In Defense of the Media's Coverage of Trayvon Martin

The headline on New York Times media critic David Carr's column on media coverage of Trayvon Martin is only five words, "A Shooting, and Instant Polarization," but it really contains two arguments, neither of which bear up to facts.

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The headline on New York Times media critic David Carr's column on media coverage of Trayvon Martin is only five words, "A Shooting, and Instant Polarization," but it really contains two arguments, neither of which bear up to facts. The first is "Instant" (we'll get to the "Polarization" in a moment). Here we find a familiar lament about the Web: it works too fast. The media, now working on Internet-speed, reaches conclusions before there is complete information. "That the public is rendering its verdict immediately and firmly may be routine," Carr writes, "but it’s been staggering to see it simmer and boil over in our hyperdivided media environment where nonstop coverage on the Web and cable television creates a rush to judgment every day." Whatever you think about the coverage over the Martin shooting, that hasn't been the case. Martin died 36 days ago. It took weeks for the national media to notice. And in the intervening days, the media actually did the sort of things that most media critics often call for: They did their jobs as newsgatherers, establishing facts and building a public record. There is still, of course, plenty about the case that is unknown, but the outrage was a reaction to reported facts -- particularly those gathered by local Florida media like the Orlando Sentinel.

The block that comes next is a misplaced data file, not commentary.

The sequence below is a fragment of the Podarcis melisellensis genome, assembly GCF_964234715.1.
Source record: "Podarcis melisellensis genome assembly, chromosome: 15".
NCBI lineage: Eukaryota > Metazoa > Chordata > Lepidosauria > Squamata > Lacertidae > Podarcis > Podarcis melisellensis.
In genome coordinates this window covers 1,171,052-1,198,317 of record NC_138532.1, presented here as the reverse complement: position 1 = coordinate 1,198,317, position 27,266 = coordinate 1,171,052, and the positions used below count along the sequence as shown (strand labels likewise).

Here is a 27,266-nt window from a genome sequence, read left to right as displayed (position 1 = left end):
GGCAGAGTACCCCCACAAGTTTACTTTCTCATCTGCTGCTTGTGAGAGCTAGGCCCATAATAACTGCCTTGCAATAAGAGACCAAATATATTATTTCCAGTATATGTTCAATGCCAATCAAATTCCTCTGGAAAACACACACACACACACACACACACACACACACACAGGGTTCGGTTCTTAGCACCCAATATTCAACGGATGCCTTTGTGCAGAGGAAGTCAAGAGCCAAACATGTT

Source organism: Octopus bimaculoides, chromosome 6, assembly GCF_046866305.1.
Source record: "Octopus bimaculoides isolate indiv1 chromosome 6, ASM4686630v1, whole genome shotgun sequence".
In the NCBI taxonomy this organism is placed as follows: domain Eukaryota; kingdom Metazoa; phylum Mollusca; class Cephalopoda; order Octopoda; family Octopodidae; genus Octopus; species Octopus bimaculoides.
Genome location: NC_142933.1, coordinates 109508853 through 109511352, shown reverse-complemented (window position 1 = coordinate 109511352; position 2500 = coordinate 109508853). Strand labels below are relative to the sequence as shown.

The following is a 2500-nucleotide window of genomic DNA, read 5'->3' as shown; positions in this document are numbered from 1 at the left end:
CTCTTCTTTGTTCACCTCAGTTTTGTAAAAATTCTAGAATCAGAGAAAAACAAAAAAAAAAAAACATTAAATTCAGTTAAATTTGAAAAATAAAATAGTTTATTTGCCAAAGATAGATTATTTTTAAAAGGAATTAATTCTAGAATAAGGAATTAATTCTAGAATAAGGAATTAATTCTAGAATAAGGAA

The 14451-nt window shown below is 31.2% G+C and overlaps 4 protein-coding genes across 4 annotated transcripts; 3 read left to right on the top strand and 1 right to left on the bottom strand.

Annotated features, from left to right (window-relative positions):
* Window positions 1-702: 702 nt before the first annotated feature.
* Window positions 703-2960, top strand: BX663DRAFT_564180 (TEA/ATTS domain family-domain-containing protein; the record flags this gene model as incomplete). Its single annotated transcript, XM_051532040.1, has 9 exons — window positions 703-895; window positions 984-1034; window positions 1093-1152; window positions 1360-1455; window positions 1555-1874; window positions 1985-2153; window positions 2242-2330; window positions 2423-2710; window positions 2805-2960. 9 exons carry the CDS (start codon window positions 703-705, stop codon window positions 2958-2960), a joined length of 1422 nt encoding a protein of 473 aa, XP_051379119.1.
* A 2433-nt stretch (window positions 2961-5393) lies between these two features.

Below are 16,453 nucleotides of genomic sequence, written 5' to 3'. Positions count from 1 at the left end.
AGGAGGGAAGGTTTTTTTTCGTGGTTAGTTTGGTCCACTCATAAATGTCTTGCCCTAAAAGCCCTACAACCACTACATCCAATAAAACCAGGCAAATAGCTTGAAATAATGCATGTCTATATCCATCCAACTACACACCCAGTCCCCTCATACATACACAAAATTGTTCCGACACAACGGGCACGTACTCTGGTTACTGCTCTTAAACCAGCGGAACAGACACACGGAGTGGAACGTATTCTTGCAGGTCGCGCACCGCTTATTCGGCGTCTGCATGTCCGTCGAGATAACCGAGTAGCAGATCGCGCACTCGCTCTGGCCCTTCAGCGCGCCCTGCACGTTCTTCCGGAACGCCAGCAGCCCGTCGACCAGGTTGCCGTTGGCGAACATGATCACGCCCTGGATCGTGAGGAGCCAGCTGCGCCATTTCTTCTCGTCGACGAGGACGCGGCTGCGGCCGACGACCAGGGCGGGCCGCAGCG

Contrary to Carr's thesis, whatever one thinks about the state of the coverage, the Martin case is if anything an aberration from our ADD-driven media environment. Carr's colleague Brian Stelter offered a prebuttal of sorts last Monday, in his piece, "In Slain Teenager's Case, a Long Route to National Attention," in which he tackled the question of why "it took several weeks before the rest of the country found out" that so many people were upset by the Martin shooting.

Need proof? Here's a timeline of the media coverage of the story:

February 26: Martin is shot. Over the next 10 days, local reporters have the space to do their jobs of gathering facts out of the glare of national punditry and Web wiseacres.
March 8: CBS News airs the first national story, Stelter says, and The Huffington Post and also have stories that day. National interest grows over the next week.
March 16: 911 recordings are released, which leads to wider coverage. "Having the audio — which the police had previously declined to release — was critical because it gave radio and TV reporters more material for their segments and because it aroused more suspicion about Mr. Zimmerman," Stelter wrote.
March 20: The Florida state attorney sends the case to a grand jury. The Justice Department says it will investigate the shooting.
March 23: President Obama says if he had a son, "he'd look like Trayvon." 
March 26: The Daily Caller scours Martin's social networks to find photos of him using slang and showing gold teeth, implying that he was a scary thug.
March 27: Looking at data covering March 22 to 25, the Pew Research Center finds the Martin story is the No. 1 news story people are most interested in -- and that interest actually outpaces news coverage.